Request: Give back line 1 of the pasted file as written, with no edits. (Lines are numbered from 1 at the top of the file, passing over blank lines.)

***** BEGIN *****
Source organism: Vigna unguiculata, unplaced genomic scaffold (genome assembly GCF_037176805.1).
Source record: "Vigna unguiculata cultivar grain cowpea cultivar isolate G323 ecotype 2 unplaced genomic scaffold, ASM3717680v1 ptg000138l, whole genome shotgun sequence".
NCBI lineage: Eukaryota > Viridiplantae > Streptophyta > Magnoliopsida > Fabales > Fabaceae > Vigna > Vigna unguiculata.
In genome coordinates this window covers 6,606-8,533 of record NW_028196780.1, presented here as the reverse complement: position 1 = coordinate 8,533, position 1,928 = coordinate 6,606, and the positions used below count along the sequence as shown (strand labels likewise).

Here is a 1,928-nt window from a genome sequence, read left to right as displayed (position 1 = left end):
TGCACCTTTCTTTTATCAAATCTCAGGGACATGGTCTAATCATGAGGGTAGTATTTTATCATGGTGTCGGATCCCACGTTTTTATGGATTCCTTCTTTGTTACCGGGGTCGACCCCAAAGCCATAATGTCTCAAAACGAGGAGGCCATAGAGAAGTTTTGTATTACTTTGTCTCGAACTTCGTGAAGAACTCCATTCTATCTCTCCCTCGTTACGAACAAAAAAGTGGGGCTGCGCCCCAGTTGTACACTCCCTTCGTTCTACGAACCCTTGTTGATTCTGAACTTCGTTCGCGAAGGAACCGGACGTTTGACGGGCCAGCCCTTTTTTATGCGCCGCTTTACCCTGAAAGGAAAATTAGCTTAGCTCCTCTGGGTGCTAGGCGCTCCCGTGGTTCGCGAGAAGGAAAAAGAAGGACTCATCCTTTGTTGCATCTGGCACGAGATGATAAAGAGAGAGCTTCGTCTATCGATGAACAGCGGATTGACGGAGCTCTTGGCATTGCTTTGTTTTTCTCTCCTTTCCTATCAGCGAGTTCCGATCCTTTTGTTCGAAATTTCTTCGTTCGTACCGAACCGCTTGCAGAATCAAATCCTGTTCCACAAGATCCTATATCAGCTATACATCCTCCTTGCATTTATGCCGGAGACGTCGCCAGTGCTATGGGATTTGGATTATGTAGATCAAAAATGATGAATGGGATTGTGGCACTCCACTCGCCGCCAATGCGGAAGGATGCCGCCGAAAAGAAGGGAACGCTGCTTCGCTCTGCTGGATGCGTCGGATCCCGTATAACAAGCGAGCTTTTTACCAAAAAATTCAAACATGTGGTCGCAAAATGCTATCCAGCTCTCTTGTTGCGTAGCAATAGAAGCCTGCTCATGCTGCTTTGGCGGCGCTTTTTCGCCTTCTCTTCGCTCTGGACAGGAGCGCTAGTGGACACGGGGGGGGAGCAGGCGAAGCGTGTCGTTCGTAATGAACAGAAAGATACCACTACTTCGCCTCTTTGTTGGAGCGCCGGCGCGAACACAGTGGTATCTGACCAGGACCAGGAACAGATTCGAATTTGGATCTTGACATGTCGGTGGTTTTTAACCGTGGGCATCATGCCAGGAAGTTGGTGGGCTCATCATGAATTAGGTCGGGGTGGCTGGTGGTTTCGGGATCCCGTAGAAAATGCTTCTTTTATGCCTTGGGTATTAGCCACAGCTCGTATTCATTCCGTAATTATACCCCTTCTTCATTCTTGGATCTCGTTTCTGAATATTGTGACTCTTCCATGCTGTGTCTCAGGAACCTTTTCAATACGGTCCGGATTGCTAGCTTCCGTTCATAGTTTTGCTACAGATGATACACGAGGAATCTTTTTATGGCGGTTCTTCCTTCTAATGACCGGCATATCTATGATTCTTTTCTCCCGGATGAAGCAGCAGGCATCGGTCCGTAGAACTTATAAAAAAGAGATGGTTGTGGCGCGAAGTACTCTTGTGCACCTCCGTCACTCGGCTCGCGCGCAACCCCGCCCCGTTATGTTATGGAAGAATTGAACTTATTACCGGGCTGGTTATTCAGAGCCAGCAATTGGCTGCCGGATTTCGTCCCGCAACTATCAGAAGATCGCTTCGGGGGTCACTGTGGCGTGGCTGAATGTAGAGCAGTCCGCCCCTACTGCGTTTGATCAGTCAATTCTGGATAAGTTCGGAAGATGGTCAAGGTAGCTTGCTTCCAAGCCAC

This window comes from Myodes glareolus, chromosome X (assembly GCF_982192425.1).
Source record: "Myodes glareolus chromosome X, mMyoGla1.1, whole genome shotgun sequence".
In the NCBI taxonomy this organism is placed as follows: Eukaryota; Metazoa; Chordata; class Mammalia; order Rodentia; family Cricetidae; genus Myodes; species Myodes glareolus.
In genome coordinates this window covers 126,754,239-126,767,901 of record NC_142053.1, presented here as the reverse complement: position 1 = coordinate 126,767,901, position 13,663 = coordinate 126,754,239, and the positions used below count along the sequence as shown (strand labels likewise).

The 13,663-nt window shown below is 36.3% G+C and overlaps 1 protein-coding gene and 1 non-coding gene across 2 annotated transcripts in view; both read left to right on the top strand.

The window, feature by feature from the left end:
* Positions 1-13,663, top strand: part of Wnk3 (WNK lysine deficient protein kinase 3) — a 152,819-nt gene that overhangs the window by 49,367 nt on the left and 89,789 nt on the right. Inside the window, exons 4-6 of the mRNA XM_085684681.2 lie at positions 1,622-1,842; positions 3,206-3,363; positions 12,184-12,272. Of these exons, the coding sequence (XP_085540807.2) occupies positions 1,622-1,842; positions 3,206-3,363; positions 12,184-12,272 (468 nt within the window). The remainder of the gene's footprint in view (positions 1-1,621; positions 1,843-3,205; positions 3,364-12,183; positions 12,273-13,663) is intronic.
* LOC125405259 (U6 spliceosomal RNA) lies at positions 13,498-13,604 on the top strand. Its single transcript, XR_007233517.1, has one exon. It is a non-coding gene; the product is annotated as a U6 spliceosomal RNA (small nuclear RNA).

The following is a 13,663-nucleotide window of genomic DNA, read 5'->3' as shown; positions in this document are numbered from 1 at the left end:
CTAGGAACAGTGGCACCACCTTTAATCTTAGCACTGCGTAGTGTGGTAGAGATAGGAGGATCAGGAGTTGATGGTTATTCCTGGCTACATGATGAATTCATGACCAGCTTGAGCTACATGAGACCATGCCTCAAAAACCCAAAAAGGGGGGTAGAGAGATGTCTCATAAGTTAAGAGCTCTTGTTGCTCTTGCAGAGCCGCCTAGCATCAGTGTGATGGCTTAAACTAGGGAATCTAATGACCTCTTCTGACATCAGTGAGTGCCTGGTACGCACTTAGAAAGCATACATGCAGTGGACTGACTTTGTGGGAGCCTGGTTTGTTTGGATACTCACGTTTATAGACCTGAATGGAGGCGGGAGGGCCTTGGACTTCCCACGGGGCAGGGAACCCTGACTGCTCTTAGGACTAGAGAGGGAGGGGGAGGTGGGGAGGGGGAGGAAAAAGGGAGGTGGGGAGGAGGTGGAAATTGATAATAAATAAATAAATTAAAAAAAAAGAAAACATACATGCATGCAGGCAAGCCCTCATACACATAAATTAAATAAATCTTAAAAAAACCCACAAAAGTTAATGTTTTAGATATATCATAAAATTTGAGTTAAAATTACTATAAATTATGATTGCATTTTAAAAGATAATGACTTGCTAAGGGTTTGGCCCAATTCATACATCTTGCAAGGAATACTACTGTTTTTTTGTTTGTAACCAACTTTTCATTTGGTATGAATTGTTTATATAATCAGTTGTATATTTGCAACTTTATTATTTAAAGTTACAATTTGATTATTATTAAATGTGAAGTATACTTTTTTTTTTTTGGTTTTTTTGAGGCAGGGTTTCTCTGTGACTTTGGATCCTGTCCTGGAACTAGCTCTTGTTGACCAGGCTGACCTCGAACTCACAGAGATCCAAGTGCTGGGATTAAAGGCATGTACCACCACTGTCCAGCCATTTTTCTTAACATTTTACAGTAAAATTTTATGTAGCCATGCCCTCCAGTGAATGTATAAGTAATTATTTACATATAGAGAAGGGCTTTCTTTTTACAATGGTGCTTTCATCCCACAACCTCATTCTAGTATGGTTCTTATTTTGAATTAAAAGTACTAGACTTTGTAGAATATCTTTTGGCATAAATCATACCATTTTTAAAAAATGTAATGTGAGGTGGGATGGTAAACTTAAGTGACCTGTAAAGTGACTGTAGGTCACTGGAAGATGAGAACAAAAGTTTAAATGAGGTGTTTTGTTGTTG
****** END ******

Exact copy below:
Source organism: Vigna unguiculata, unplaced genomic scaffold (genome assembly GCF_037176805.1).